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RESPECT...

Greatly aids Sunnyside teen in earning black belt

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Earning their black belts on Sept. 26 were (left to right) Joe Guerra, Konrad Grabner, Nic Pena and Elijah Pena.

Commitment. Endeavoring to be a better person, always seeking perfection of personality. Self confidence. Faithfulness to governance. Masculinity without machismo. But most of all, respect.

That's what it has taken for Sunnyside's 16-year-old Konrad Grabner to earn his black belt in Tae Kwon Do after five years of study under Grand Master Lupe "Rocky" Gonzales, whose Do Jang is Navarro's Community Center.

For four nights a week for five years, Grabner has learned the ins and outs of the discipline.

In the beginning, though, it wasn't that simple.

"When I started I wasn't in very good shape," said Grabner. "I just kept practicing at home until I got better."

His mother, Vena Villanueva, said for the first couple months, Grabner didn't like it. But as a single parent longing for a strong male influence in her son's life, Villanueva told him he had to hang in there for just a year.

"It's good for girls because I think girls learn self defense," she said. "But a boy needs to learn to become a man, and that takes being around a good man, a man who knows what it means to be a man.

"It's hard for young men to become men in this society," she said.

Within a couple months, there was no convincing Grabner to go. He wanted to.

Over the course of five years, he said he's learned much, including a stronger level of concentration. "I don't get as frustrated. I can stay focused longer."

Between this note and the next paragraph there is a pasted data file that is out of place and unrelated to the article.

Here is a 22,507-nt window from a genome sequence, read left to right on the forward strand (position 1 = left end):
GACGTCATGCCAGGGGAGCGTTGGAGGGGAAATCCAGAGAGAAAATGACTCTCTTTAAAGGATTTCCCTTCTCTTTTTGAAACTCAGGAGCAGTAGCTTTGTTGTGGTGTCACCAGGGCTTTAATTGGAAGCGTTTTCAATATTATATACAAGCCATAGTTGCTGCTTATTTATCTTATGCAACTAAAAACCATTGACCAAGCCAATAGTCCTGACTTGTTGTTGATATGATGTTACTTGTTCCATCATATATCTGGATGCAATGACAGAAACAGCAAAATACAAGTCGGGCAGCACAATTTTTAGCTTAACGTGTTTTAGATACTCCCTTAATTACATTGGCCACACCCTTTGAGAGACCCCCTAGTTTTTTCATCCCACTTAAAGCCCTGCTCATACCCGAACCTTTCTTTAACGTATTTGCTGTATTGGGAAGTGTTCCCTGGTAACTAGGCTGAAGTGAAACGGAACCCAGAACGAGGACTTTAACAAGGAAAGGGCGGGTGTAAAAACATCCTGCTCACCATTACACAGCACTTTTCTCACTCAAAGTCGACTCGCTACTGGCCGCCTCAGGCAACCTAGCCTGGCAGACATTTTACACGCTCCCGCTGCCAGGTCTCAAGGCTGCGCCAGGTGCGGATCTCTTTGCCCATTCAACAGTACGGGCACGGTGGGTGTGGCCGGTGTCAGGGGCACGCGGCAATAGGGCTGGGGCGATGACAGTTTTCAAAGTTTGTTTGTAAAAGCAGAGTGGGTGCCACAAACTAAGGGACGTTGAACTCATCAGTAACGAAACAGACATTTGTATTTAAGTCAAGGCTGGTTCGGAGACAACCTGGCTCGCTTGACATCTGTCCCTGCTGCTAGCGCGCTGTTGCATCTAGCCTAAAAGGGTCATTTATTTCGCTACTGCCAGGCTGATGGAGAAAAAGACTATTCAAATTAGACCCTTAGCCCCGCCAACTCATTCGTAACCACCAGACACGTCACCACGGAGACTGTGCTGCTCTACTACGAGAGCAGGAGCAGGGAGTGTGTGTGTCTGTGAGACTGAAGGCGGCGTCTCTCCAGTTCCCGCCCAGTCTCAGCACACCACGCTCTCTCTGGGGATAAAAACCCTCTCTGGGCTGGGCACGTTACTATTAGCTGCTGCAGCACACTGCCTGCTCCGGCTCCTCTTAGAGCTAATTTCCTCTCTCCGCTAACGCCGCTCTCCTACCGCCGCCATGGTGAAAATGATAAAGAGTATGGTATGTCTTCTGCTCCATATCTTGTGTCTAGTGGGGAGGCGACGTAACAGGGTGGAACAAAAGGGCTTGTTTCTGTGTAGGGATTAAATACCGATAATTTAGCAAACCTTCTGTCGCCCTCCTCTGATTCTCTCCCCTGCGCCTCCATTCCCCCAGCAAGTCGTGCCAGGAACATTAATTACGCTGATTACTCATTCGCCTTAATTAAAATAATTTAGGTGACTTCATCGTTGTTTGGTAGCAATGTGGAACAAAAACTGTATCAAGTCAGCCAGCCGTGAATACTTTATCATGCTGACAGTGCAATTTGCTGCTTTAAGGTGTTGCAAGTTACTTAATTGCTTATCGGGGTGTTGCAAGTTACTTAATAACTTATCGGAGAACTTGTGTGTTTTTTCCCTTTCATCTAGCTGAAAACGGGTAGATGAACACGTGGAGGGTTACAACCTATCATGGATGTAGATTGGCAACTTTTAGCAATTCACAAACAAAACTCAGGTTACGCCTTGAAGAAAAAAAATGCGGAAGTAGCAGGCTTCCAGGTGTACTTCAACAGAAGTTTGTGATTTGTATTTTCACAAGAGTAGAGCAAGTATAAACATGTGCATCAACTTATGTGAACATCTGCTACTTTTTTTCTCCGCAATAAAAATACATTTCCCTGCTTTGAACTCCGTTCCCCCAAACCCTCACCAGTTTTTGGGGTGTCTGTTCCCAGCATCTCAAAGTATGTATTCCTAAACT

Grabner and his mother both agree it's a boon to his self confidence, too. And what's he's learned about respect has been amazing. "You learn to not treat people like you're better and not to brag about how you're better than other people," Grabner said.

His mother said she's seen a change in the level of respect Grabner demonstrates to her at home, too.

It's not that the journey to black belt has been without injury. "I broke my nose once in a tournament," he said. But, he added, he went on to do a kata, which can best be described as a memorized movement pattern.

To get his black belt, Grabner was up for almost a day. From 6 a.m. to 2 a.m. beginning Sept. 26, he was working toward it with breaks for meals and hourly breaks for water.

How he did during those 20 hours was judged by Grand Master Gonzales. "He was watching us, telling us what to do." Of being judged on demonstration of skill, he said, "It's more how he feels you did."

Villanueva and Grabner said that Grand Master Gonzales is a ninth degree black belt, very rare, with students who've gone on to teach Tae Kwon Do.

His oath includes faithfulness to governance, whether it's federal, local, parental or at school. It also includes seeking perfection of personality, endeavoring to reach goals, respecting others, and masculinity without coarseness. In other words, there's no room for machismo.

Earning his black belt requires an additional year of training to earn his first degree. That's part of the commitment to even getting as far as Grabner has.

Grabner's also learning to teach younger ones in the Do Jang. "He's passing his knowledge on to the younger ones, so that's a skill he's learning," said Villanueva.

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